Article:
Yes, Bloomberg’s Debate Performance Was Bad, But It Wasn’t Catastrophic

Yes, Bloomberg’s Debate Performance Was Bad, But It Wasn’t Catastrophic

Wednesday night might have been brutal for former New York City Mayor Michael Bloomberg, but it was hardly the end of a well-oiled campaign.
Tristan Justice
By

It seems former New York City Mayor Michael Bloomberg’s debate debut Wednesday night couldn’t have gone worse for the New York billionaire. While fighting off a series of unearthed revelations plaguing his campaign in the run-up to the Las Vegas event, Bloomberg’s dark past came in full view as rival Democratic candidates took shots at the businessman in primetime.

“I’d like to talk more about who we’re running against,” blasted off Sen. Elizabeth Warren while standing right next to Bloomberg on stage. “A billionaire who calls women ‘fat broads’ and ‘horse-faced lesbians.’ I’m not talking about Donald Trump. I’m talking about Mayor Bloomberg.”

That wasn’t even the worst of it. Later in the night, Warren hammered away at Bloomberg for not releasing women from non-disclosure agreements alleging the New York executive of a hostile work environment.

“What we need to know is exactly what’s luring out there,” Warren said. “He has gotten some number of women, dozens, who knows, to sign non-disclosure agreements both for sexual harassment and gender discrimination in the work place.”

“So, Mr. Mayor, are you willing to release all of those women from those non-disclosure agreements so we can hear their side of the story?”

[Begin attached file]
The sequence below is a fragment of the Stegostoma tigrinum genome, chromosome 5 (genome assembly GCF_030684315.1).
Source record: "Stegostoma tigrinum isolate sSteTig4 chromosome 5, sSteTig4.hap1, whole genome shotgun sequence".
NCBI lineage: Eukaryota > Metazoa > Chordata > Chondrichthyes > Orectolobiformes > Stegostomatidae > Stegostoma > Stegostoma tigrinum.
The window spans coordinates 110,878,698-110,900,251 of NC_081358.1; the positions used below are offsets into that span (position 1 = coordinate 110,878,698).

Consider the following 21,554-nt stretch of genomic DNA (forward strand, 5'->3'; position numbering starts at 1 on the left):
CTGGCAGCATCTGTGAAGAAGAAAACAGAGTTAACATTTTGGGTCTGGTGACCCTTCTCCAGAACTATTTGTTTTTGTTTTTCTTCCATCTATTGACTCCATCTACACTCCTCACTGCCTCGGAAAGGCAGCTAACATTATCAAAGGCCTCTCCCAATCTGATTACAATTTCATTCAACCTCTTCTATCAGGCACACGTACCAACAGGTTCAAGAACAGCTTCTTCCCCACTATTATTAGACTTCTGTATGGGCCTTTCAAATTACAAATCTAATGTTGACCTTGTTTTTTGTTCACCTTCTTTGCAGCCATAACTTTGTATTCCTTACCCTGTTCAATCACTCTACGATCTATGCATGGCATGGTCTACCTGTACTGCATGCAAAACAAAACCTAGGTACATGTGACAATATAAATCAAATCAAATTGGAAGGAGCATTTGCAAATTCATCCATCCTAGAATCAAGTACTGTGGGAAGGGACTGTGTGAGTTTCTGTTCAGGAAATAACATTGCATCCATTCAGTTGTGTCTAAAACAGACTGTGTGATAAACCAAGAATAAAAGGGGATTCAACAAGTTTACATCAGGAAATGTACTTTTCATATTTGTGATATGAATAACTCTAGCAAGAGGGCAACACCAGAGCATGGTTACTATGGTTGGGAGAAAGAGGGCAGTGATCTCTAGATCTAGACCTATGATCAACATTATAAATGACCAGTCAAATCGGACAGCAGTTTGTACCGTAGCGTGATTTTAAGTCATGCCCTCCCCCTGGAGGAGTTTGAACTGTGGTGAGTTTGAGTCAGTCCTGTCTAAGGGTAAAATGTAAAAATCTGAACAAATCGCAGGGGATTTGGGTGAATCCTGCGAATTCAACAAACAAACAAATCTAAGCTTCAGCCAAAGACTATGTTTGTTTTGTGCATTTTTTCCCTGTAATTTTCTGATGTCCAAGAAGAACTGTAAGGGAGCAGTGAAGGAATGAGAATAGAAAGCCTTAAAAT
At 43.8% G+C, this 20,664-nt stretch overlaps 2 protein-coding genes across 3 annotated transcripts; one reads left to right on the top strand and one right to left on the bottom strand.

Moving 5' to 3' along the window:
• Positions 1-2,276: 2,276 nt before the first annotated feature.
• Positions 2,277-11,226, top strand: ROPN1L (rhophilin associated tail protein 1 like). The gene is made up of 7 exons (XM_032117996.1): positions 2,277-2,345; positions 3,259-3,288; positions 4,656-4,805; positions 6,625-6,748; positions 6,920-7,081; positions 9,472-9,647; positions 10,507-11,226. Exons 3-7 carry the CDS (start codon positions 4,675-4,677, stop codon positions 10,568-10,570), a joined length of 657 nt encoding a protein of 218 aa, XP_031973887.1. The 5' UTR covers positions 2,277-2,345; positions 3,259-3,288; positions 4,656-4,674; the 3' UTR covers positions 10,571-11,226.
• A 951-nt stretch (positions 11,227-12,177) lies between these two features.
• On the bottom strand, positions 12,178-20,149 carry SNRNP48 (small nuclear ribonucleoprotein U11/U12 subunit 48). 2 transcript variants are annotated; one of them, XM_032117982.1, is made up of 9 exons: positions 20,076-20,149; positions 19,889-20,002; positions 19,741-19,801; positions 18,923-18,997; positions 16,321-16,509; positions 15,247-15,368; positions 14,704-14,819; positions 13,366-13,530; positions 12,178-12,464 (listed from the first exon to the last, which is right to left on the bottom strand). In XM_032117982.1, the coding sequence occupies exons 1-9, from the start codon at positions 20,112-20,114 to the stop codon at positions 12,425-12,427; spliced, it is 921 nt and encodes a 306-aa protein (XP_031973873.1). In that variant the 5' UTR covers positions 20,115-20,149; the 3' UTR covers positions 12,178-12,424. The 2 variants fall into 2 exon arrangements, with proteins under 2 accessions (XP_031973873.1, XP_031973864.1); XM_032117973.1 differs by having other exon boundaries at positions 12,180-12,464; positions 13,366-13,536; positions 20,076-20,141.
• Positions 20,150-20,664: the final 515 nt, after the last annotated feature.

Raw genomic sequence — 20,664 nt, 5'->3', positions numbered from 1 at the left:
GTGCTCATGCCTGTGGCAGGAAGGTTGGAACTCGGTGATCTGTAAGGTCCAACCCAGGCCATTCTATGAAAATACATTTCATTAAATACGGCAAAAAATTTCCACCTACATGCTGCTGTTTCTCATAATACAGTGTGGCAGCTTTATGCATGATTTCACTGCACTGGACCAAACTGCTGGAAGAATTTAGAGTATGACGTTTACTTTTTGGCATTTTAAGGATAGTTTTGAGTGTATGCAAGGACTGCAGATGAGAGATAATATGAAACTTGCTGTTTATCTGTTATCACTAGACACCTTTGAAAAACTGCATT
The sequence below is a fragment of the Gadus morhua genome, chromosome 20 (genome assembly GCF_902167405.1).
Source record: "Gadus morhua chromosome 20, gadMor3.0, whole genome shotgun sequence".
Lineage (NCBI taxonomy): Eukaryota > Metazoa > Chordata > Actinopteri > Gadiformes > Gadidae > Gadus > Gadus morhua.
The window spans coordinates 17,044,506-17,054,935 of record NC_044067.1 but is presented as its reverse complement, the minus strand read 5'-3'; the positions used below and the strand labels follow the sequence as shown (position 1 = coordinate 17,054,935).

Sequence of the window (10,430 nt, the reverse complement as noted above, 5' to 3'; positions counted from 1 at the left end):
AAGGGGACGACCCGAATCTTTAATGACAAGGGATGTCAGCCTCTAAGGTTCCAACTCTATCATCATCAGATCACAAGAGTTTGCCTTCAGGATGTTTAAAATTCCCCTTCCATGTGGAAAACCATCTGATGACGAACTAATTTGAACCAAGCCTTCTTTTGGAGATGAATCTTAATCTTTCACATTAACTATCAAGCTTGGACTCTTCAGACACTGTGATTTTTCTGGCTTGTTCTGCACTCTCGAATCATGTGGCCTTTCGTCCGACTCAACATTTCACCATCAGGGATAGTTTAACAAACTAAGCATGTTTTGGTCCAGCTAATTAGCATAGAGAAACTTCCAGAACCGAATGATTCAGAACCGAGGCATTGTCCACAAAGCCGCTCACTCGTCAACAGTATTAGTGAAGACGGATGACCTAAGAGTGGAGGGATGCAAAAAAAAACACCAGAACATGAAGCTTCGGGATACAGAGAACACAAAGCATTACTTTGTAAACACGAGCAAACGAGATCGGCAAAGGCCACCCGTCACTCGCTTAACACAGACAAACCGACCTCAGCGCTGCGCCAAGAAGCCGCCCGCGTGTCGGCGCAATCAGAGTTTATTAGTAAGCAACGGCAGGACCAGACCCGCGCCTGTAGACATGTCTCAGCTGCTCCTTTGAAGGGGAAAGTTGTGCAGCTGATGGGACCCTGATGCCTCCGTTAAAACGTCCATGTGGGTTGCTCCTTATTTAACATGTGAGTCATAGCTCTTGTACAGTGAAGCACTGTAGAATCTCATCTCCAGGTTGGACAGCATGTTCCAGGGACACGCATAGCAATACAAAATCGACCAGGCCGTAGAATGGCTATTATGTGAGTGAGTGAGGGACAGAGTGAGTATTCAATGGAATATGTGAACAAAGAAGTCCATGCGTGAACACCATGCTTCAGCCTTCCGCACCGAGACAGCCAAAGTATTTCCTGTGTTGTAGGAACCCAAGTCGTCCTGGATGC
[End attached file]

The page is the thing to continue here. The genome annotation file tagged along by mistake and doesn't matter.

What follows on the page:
Bloomberg’s cold response didn’t help.

“Maybe they didn’t like the joke I told,” Bloomberg said noting the agreements were consensual. “We’ll live with it.”

It was a sour night for Bloomberg, who, since entering the race late, has dumped nearly half a billion into his presidential effort. According to a Federal Elections Commisssion filing released Thursday, Bloomberg has sunk $464 million into his campaign and that’s excluding what he has spent in February. With 786 seconds of speaking time, Bloomberg spent $590,330.78 per minute to speak on stage.

Until now, Bloomberg had been able to avoid the reputation-destroying criticism that comes with mounting a competitive presidential bid, as other presidential rivals sparred with each other throughout Iowa and New Hampshire. When the focus of the race turned to Super Tuesday states, however, the candidates were forced to confront Bloomberg and his massive operation running on virtually unlimited resources. His first appearance on stage Wednesday night was a ripe opportunity to blow up the Bloomberg boom.

While Warren hit Bloomberg on past derogatory comments towards women, Vermont Sen. Bernie Sanders condemned the former mayor’s championing of stop and frisk in New York, and former South Bend, Indiana Mayor Pete Buttigieg reminded the audience that Bloomberg was once a Republican. Nearly all the candidates took shots at Bloomberg’s wealth. He boasts a Forbes-estimated net worth of $65.2 billion.

But Wednesday night was no doomsday for Bloomberg’s campaign. Candidates survive poor debate performances all of the time, and Bloomberg still left the stage having scored some points of his own.

Just last summer, for example, former Vice President Joe Biden raised questions over whether he would be able to maintain his frontrunner status in the race after appearing frail and forgetful while California Sen. Kamala Harris lit into Biden on race in a primary debate. Yet Biden still remained the leader until last month.